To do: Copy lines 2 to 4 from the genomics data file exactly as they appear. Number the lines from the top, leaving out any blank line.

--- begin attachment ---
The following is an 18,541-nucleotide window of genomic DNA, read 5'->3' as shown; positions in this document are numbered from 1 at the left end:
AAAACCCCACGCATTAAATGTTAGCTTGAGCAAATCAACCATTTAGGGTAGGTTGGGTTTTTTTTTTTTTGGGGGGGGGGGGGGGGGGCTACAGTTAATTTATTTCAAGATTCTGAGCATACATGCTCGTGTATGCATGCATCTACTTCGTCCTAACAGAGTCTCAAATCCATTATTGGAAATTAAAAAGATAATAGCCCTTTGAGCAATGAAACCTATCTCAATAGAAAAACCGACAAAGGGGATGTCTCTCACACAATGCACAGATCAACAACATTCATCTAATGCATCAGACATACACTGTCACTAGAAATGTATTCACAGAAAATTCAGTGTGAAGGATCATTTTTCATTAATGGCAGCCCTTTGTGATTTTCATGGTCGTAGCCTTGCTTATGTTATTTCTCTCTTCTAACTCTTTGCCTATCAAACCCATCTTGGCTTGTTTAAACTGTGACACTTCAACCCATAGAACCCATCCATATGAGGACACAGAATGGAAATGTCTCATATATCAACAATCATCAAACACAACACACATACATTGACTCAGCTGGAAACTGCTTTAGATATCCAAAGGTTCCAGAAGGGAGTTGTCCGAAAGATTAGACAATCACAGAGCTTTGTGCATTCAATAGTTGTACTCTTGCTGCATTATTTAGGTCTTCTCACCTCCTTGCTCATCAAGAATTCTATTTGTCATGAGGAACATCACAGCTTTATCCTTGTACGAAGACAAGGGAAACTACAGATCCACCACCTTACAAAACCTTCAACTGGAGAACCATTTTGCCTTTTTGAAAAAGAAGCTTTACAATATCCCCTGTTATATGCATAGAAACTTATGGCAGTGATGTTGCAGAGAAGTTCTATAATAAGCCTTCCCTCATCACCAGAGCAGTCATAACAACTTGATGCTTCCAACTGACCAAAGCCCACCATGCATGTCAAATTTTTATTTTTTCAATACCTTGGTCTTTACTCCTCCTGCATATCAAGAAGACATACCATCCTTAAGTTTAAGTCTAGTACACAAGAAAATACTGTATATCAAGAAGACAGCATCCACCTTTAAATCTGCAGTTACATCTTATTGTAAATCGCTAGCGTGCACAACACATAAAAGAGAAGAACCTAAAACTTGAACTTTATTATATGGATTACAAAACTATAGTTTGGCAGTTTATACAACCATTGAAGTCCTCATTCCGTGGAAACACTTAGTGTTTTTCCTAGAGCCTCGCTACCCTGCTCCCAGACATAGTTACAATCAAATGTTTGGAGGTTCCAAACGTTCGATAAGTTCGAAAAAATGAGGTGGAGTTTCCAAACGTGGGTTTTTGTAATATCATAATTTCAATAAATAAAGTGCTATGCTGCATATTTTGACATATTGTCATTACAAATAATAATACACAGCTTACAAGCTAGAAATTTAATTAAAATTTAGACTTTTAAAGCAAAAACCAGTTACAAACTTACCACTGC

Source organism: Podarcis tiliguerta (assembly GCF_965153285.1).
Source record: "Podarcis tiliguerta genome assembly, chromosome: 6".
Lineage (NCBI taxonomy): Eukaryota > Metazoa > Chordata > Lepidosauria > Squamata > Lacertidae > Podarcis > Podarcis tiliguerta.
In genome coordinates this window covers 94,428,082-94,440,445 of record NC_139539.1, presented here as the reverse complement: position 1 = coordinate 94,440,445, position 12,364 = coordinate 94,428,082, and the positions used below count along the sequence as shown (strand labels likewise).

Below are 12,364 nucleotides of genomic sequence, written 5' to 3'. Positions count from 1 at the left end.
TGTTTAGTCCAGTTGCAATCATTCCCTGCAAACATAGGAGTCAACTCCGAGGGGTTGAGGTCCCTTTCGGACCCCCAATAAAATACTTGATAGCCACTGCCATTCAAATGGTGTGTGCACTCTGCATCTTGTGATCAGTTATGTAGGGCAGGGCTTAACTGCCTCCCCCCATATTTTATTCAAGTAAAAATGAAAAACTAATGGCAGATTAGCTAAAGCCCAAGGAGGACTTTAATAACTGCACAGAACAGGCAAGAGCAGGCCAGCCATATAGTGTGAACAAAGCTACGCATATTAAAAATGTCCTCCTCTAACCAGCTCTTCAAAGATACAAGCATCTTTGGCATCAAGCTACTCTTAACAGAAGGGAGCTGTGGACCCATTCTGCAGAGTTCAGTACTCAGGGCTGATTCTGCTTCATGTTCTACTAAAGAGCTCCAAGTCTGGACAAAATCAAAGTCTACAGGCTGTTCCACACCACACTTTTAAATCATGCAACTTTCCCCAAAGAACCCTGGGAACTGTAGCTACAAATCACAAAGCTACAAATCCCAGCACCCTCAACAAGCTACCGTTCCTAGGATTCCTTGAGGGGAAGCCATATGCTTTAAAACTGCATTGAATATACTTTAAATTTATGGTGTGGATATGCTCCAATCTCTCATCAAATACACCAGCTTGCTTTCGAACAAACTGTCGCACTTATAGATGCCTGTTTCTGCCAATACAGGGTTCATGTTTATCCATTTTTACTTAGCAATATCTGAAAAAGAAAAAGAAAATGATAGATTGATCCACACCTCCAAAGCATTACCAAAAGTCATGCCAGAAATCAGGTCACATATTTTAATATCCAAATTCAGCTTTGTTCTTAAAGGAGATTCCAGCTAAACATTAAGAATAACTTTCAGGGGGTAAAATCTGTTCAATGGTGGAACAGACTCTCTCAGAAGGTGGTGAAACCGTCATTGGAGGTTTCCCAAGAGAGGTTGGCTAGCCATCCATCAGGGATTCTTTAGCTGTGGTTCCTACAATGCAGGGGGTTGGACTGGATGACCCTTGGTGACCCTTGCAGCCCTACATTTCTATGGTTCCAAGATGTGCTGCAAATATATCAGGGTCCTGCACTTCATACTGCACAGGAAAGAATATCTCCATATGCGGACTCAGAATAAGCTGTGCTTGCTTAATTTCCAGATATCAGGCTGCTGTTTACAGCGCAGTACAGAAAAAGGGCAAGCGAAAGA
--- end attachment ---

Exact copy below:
AAAACCCCACGCATTAAATGTTAGCTTGAGCAAATCAACCATTTAGGGTAGGTTGGGTTTTTTTTTTTTTGGGGGGGGGGGGGGGGGGCTACAGTTAATTTATTTCAAGATTCTGAGCATACATGCTCGTGTATGCATGCATCTACTTCGTCCTAACAGAGTCTCAAATCCATTATTGGAAATTAAAAAGATAATAGCCCTTTGAGCAATGAAACCTATCTCAATAGAAAAACCGACAAAGGGGATGTCTCTCACACAATGCACAGATCAACAACATTCATCTAATGCATCAGACATACACTGTCACTAGAAATGTATTCACAGAAAATTCAGTGTGAAGGATCATTTTTCATTAATGGCAGCCCTTTGTGATTTTCATGGTCGTAGCCTTGCTTATGTTATTTCTCTCTTCTAACTCTTTGCCTATCAAACCCATCTTGGCTTGTTTAAACTGTGACACTTCAACCCATAGAACCCATCCATATGAGGACACAGAATGGAAATGTCTCATATATCAACAATCATCAAACACAACACACATACATTGACTCAGCTGGAAACTGCTTTAGATATCCAAAGGTTCCAGAAGGGAGTTGTCCGAAAGATTAGACAATCACAGAGCTTTGTGCATTCAATAGTTGTACTCTTGCTGCATTATTTAGGTCTTCTCACCTCCTTGCTCATCAAGAATTCTATTTGTCATGAGGAACATCACAGCTTTATCCTTGTACGAAGACAAGGGAAACTACAGATCCACCACCTTACAAAACCTTCAACTGGAGAACCATTTTGCCTTTTTGAAAAAGAAGCTTTACAATATCCCCTGTTATATGCATAGAAACTTATGGCAGTGATGTTGCAGAGAAGTTCTATAATAAGCCTTCCCTCATCACCAGAGCAGTCATAACAACTTGATGCTTCCAACTGACCAAAGCCCACCATGCATGTCAAATTTTTATTTTTTCAATACCTTGGTCTTTACTCCTCCTGCATATCAAGAAGACATACCATCCTTAAGTTTAAGTCTAGTACACAAGAAAATACTGTATATCAAGAAGACAGCATCCACCTTTAAATCTGCAGTTACATCTTATTGTAAATCGCTAGCGTGCACAACACATAAAAGAGAAGAACCTAAAACTTGAACTTTATTATATGGATTACAAAACTATAGTTTGGCAGTTTATACAACCATTGAAGTCCTCATTCCGTGGAAACACTTAGTGTTTTTCCTAGAGCCTCGCTACCCTGCTCCCAGACATAGTTACAATCAAATGTTTGGAGGTTCCAAACGTTCGATAAGTTCGAAAAAATGAGGTGGAGTTTCCAAACGTGGGTTTTTGTAATATCATAATTTCAATAAATAAAGTGCTATGCTGCATATTTTGACATATTGTCATTACAAATAATAATACACAGCTTACAAGCTAGAAATTTAATTAAAATTTAGACTTTTAAAGCAAAAACCAGTTACAAACTTACCACTGC

Source organism: Podarcis tiliguerta (assembly GCF_965153285.1).
Source record: "Podarcis tiliguerta genome assembly, chromosome: 6".